Becoming An Entrepreneur & Creating Your Job

I believe the greatest things can come from times when we’re most scared and uncomfortable. I had to endure months of uncertainty before forming a business I feel confident calling my own. It took me months on end before I felt comfortable even claiming that I was indeed starting a business.

I endured several months of being unemployed, job searching, starting a program to gain coaching skills, resorting back to the corporate world out of fear and insecurity, before eventually hitting a breaking point.

I realized I needed to be on my own. I wasn’t fit for the corporate world anymore. But I was so lost and unsure how to proceed. It was so scary to “go out on my own.” I knew there were problems I was solving. I knew I had something to offer. But I had no clue how to deliver that value to the world. I had no clue where to begin. I had no clue how to start a business.

Eventually, I embraced the fact that I’d be on my own and I simply kept trying to fight my way through this swamp-like jungle, cutting down all the branches in my way until I could see a clear path. I embraced the unknown. I made a home office for myself and got a business coach. I took baby steps to figure out how I could continue to deliver my value to the world. The service and vision of what I’d create and offer have evolved immensely, as I knew it would, but in the end, I realized I simply had to start somewhere.

Once I was accepted into the NYU Stern Tech MBA, it also made me feel much more comfortable to go try this crazy thing of starting my own business. I had always wanted this degree and it seemed to make sense at this point: I’d learn everything about business so that I could create and run my own. In the end, the environment I was in helped me gain momentum, traction, progress, key relationships and a lot of critical knowledge about business, but boy was I busy.

Luckily, I found a great accelerator that also helped me go from idea to laying the foundation to build the business (shoutout @Tacklebox). I ended up participating in a startup sprint, two competitions, and two summer startup programs. All of these added resources, structure, mentorship and more to help ensure we set goals to push our progress forward.

Mind you, I had spent five months avoiding and not embracing this fear, and another two months trying to fit into the corporate world. But once I did, it took me about 1.5 years to transition from this feeling of complete instability to a semblance of stability. I now have created a new 9–5 for myself — we have set enough of the early groundwork of our business to give me enough to do throughout the week to help keep us growing. It took time to lay that initial foundation but slowly but surely, my clarity around our goals, our product, our vision, our strategy, our team, and our path forward became clearer and easier to pursue with each coming day. It took two years until I felt confident enough to truly pursue this path wholeheartedly. It took two years until a job I created felt like a job I could’ve been hired to do.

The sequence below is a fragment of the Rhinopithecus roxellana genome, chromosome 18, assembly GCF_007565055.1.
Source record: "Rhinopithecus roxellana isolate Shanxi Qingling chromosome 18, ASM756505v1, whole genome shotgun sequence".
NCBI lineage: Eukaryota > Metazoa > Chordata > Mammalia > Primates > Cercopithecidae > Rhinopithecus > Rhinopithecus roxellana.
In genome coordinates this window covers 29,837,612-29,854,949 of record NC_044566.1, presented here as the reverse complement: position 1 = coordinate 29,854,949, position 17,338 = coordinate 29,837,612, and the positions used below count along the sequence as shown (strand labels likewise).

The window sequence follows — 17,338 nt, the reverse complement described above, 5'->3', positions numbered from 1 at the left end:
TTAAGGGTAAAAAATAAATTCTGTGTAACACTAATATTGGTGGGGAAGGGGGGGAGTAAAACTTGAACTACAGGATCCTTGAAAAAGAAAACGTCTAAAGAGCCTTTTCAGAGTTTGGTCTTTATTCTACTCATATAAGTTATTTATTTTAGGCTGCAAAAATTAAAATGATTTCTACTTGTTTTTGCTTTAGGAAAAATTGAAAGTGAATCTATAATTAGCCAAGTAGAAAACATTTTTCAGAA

The experience of creating my job has been strange. It is the one job that isn’t offered or handed to you — it is created, and if you plan on pursuing this path, you must have the affinity, the passion, and the wherewithal to start and endure a journey that is never clear. It is a journey where you have to create your priorities and to-do list. It is not an easy road to endure such uncertainty daily.

For potential entrepreneurs:

  • Try to understand what entrepreneurship truly entails before you dive in, but if you feel it’s right for you, do not let the fear of not knowing how to start stop you.
  • Simply spend a little bit of time learning about how to start and resources available to you (including other entrepreneurs)
  • Figure out what it would take for you to rip the bandaid off and start, even if its baby steps at first
  • Here’s a hint: your early steps should be as follows:
  • Spend time figuring out what problem areas you care about
  • Learn a ton about that industry
  • Brainstorm and test early solutions
  • Take baby steps to start laying the groundwork for something that can and will grow much bigger (if you believe in it)
  • Explore startup programs. They can also be a helpful way at the beginning of your journey to add structure as you are exploring the initial phases.

I always say that starting is the hardest part. Not just embracing the unknown but knowing what is the first step to take? So, whether it’s an MBA, a startup program (incubator/accelerator), a mentor, or even a part-time gig that gives you security and comfort to simply start to pursue your ideas, find the thing that will make you feel comfortable to take just the first step. I assure you, the hardest part is the early days of swimming in swampy waters. With every coming day, the pool clears up.

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Waking you up to remember that you can and should find a job you love.

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